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Existentialism from Dostoevsky to Sartre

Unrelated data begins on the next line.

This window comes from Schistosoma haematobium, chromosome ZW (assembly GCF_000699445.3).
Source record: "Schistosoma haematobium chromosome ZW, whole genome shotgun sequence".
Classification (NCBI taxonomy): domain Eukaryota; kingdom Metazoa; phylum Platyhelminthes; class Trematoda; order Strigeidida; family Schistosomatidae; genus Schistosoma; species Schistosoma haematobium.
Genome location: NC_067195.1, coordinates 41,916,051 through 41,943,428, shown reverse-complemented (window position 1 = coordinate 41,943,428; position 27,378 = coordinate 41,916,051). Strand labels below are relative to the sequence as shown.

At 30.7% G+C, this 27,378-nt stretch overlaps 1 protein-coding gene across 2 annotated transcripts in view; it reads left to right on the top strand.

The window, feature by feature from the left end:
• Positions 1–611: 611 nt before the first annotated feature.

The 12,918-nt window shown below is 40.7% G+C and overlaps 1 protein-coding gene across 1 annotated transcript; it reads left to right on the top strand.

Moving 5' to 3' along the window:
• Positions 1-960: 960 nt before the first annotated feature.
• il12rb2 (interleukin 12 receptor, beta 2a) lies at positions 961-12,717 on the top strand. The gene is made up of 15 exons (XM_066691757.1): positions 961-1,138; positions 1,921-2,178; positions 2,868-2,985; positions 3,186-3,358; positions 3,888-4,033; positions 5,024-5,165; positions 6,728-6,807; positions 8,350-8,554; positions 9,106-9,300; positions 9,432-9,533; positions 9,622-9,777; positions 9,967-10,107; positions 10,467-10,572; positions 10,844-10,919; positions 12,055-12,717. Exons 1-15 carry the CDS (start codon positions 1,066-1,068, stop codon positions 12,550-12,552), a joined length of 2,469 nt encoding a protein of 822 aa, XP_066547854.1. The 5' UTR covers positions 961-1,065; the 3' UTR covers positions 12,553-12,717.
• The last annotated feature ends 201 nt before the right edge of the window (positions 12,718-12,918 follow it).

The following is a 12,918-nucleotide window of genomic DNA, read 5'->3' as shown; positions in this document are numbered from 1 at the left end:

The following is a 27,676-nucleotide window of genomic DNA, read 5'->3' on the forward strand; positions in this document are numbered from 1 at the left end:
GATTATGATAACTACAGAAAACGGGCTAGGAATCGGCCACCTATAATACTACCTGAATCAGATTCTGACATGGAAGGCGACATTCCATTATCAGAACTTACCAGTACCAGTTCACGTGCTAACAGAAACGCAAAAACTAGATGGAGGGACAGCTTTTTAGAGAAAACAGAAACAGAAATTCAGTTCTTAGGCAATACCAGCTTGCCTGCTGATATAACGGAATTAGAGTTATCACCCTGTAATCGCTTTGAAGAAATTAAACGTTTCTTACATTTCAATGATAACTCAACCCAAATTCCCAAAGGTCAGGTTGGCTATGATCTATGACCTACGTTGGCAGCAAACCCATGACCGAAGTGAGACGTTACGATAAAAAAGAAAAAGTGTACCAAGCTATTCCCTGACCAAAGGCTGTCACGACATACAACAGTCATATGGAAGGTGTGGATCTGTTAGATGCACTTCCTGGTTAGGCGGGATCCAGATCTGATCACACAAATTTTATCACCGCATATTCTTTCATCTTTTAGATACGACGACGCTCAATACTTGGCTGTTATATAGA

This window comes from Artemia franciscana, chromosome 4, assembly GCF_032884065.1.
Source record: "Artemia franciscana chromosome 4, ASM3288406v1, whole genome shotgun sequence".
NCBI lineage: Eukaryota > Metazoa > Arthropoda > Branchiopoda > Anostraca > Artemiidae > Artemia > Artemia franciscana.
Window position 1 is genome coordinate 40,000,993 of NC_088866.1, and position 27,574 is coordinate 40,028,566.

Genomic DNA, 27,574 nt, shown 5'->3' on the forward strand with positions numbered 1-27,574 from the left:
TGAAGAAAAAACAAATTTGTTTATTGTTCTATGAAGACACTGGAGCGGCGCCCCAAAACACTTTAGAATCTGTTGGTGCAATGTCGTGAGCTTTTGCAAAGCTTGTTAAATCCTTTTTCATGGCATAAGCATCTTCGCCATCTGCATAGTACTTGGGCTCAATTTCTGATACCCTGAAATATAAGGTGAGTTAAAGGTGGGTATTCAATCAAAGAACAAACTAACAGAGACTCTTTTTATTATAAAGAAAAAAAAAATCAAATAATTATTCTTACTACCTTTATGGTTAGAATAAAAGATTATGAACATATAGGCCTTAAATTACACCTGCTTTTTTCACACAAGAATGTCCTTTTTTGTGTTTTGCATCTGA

In terms of popular culture influence, a lot of novels and films during the period formed their premises around what the writers thought existentialism was about: Life is meaningless You create your own reality We are doomed to be free You must find a way to cope with your existence Being and experiencing are preferable to following a moral code or some purpose in life Human potential is unlimited even though there is no ultimate meaning to it These lines of thought make existentialism somewhat related to although not the same thing as nihilism and ethical egoism. Existentialism in some ways was a philosophy ready-made for the post- World War II era, during which people struggled to make sense of the evils that had just occurred and tended to hold grand purposes in life in disdain seen as having led, among other things, to communism , neoliberalism , and fascism. After the s, academic philosophers moved away from existentialism into other influences such as postmodernism. The idea of a crisis has largely been replaced by the concept of depression in modern medicine, although the two are distinct. An existential crisis is a period of time, often in pubescent years, where people have a crisis of meaning. Strictly religious households often cause unintentional psychological torment for those in crisis.